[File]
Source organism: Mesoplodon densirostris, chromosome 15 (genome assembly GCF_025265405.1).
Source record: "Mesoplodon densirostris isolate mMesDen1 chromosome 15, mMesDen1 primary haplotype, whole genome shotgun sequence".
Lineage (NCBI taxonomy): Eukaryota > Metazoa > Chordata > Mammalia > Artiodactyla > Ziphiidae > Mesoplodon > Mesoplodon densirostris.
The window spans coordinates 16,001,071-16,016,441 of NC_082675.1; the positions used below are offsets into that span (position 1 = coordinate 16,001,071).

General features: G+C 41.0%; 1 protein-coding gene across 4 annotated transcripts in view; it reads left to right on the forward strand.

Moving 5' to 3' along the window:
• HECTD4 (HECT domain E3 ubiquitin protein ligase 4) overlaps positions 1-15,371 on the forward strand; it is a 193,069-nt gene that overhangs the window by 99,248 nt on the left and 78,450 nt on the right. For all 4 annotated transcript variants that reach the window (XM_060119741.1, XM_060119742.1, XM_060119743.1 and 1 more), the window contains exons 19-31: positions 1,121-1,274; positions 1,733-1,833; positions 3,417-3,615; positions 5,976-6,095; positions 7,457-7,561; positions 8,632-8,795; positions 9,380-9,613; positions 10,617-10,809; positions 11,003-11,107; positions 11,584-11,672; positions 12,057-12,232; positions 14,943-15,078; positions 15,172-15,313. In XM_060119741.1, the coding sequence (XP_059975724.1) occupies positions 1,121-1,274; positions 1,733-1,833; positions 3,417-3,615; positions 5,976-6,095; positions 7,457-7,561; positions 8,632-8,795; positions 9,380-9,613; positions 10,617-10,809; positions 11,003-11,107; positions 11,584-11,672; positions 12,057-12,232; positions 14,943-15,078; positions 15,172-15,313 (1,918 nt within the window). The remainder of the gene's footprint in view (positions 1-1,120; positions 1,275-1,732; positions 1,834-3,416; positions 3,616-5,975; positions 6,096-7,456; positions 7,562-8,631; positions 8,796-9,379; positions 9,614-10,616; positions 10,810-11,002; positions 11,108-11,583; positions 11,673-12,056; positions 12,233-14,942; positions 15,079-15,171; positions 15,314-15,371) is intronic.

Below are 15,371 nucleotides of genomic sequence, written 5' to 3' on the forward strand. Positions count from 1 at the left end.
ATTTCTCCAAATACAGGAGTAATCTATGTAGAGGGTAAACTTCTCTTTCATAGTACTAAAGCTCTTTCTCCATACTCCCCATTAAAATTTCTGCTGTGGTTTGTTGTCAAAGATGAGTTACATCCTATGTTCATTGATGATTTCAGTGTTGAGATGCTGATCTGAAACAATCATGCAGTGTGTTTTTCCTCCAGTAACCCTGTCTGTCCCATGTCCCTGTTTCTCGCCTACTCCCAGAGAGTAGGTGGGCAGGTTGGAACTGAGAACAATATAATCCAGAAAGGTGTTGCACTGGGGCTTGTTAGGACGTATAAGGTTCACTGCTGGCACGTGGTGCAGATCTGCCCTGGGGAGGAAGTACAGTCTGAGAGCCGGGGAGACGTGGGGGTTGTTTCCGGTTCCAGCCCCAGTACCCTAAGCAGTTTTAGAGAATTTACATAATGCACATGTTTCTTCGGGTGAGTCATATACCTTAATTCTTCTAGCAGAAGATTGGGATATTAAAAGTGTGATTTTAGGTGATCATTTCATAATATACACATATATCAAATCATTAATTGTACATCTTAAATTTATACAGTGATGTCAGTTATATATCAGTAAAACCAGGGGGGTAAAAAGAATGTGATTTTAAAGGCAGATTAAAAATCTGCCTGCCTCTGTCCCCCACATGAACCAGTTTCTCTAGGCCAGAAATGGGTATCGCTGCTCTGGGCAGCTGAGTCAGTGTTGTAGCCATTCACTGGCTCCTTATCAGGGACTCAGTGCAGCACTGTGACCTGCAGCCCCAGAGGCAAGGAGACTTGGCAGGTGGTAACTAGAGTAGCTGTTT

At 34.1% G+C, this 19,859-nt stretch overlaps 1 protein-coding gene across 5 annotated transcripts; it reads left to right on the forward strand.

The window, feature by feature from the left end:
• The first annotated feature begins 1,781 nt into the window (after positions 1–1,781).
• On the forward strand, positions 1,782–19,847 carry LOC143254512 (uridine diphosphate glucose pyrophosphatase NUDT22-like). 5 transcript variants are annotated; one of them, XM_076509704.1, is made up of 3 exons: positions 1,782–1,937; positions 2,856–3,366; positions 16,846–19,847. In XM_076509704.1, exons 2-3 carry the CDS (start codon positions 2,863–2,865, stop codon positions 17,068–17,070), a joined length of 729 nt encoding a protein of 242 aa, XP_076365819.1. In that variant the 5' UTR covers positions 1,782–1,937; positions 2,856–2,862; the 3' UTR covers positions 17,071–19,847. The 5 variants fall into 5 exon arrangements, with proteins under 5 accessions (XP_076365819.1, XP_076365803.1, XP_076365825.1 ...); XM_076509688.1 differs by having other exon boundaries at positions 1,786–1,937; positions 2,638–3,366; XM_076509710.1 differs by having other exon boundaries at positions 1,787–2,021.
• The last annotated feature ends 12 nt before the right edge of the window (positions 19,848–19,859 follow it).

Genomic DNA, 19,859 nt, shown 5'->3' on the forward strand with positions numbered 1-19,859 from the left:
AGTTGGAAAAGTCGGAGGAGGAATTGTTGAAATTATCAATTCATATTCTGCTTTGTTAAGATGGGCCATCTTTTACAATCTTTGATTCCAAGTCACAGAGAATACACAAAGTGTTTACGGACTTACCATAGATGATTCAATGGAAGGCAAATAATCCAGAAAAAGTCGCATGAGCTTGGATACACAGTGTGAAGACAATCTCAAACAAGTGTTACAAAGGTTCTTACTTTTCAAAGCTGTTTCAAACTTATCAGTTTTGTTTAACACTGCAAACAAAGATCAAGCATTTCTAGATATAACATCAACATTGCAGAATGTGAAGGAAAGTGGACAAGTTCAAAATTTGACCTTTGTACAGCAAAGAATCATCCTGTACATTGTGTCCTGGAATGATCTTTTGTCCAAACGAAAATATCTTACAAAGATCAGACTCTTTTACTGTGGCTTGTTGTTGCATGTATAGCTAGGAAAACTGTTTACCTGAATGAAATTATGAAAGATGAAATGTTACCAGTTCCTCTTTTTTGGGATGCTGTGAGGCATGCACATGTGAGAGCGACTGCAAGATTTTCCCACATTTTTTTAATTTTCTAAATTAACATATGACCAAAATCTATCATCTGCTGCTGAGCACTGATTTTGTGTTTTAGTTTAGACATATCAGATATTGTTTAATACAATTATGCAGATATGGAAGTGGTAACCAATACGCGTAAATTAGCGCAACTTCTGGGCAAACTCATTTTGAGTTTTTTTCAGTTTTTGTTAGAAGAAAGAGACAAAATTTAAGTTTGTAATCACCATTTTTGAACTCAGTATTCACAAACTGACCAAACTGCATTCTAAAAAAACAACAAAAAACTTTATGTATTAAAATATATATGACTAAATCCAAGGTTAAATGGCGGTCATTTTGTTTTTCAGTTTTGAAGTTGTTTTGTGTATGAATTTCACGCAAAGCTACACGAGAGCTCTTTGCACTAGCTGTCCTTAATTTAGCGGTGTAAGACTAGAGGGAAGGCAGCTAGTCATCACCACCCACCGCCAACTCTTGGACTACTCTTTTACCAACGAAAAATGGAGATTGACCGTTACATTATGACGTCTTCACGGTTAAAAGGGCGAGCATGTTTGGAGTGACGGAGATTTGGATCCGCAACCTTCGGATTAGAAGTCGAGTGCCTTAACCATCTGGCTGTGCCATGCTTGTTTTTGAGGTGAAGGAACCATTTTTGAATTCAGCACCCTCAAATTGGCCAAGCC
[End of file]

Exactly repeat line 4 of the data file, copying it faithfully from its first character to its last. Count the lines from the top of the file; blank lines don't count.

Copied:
The window spans coordinates 16,001,071-16,016,441 of NC_082675.1; the positions used below are offsets into that span (position 1 = coordinate 16,001,071).